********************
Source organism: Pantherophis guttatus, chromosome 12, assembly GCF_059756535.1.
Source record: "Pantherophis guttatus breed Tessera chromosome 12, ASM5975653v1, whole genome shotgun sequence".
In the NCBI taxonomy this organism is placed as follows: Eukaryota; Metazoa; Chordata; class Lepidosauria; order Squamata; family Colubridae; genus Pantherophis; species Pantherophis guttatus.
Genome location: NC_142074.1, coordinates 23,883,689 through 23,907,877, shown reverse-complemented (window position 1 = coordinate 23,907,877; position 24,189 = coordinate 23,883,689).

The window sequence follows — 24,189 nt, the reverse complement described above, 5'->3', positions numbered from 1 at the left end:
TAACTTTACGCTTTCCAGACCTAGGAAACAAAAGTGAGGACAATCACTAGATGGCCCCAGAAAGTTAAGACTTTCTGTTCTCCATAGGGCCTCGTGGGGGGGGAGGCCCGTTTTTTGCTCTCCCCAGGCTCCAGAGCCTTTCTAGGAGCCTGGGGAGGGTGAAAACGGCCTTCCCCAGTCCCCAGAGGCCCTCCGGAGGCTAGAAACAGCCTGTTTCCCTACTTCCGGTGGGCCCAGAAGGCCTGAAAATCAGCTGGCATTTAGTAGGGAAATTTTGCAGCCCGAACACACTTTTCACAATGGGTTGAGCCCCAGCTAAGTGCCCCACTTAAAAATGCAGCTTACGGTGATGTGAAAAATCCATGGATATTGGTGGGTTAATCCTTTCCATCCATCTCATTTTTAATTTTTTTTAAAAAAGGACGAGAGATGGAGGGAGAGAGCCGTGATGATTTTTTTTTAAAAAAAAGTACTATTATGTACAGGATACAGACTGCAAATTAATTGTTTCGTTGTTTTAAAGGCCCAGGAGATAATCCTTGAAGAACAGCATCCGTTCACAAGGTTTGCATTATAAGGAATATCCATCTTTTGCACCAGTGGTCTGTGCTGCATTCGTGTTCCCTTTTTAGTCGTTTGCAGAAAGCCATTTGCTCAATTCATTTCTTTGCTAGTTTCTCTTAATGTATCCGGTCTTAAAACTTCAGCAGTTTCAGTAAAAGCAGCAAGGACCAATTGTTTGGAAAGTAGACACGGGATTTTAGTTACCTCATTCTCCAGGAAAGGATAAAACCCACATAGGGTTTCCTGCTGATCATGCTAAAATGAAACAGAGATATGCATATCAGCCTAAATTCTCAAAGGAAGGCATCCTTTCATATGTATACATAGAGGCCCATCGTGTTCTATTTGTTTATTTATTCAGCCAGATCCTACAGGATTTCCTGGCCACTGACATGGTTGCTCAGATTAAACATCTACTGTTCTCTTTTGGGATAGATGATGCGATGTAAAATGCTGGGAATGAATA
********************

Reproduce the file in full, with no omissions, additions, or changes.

Source organism: Pantherophis guttatus, chromosome 12, assembly GCF_059756535.1.
Source record: "Pantherophis guttatus breed Tessera chromosome 12, ASM5975653v1, whole genome shotgun sequence".
In the NCBI taxonomy this organism is placed as follows: Eukaryota; Metazoa; Chordata; class Lepidosauria; order Squamata; family Colubridae; genus Pantherophis; species Pantherophis guttatus.
Genome location: NC_142074.1, coordinates 23,883,689 through 23,907,877, shown reverse-complemented (window position 1 = coordinate 23,907,877; position 24,189 = coordinate 23,883,689).

The window sequence follows — 24,189 nt, the reverse complement described above, 5'->3', positions numbered from 1 at the left end:
TAACTTTACGCTTTCCAGACCTAGGAAACAAAAGTGAGGACAATCACTAGATGGCCCCAGAAAGTTAAGACTTTCTGTTCTCCATAGGGCCTCGTGGGGGGGGAGGCCCGTTTTTTGCTCTCCCCAGGCTCCAGAGCCTTTCTAGGAGCCTGGGGAGGGTGAAAACGGCCTTCCCCAGTCCCCAGAGGCCCTCCGGAGGCTAGAAACAGCCTGTTTCCCTACTTCCGGTGGGCCCAGAAGGCCTGAAAATCAGCTGGCATTTAGTAGGGAAATTTTGCAGCCCGAACACACTTTTCACAATGGGTTGAGCCCCAGCTAAGTGCCCCACTTAAAAATGCAGCTTACGGTGATGTGAAAAATCCATGGATATTGGTGGGTTAATCCTTTCCATCCATCTCATTTTTAATTTTTTTTAAAAAAGGACGAGAGATGGAGGGAGAGAGCCGTGATGATTTTTTTTTAAAAAAAAGTACTATTATGTACAGGATACAGACTGCAAATTAATTGTTTCGTTGTTTTAAAGGCCCAGGAGATAATCCTTGAAGAACAGCATCCGTTCACAAGGTTTGCATTATAAGGAATATCCATCTTTTGCACCAGTGGTCTGTGCTGCATTCGTGTTCCCTTTTTAGTCGTTTGCAGAAAGCCATTTGCTCAATTCATTTCTTTGCTAGTTTCTCTTAATGTATCCGGTCTTAAAACTTCAGCAGTTTCAGTAAAAGCAGCAAGGACCAATTGTTTGGAAAGTAGACACGGGATTTTAGTTACCTCATTCTCCAGGAAAGGATAAAACCCACATAGGGTTTCCTGCTGATCATGCTAAAATGAAACAGAGATATGCATATCAGCCTAAATTCTCAAAGGAAGGCATCCTTTCATATGTATACATAGAGGCCCATCGTGTTCTATTTGTTTATTTATTCAGCCAGATCCTACAGGATTTCCTGGCCACTGACATGGTTGCTCAGATTAAACATCTACTGTTCTCTTTTGGGATAGATGATGCGATGTAAAATGCTGGGAATGAATA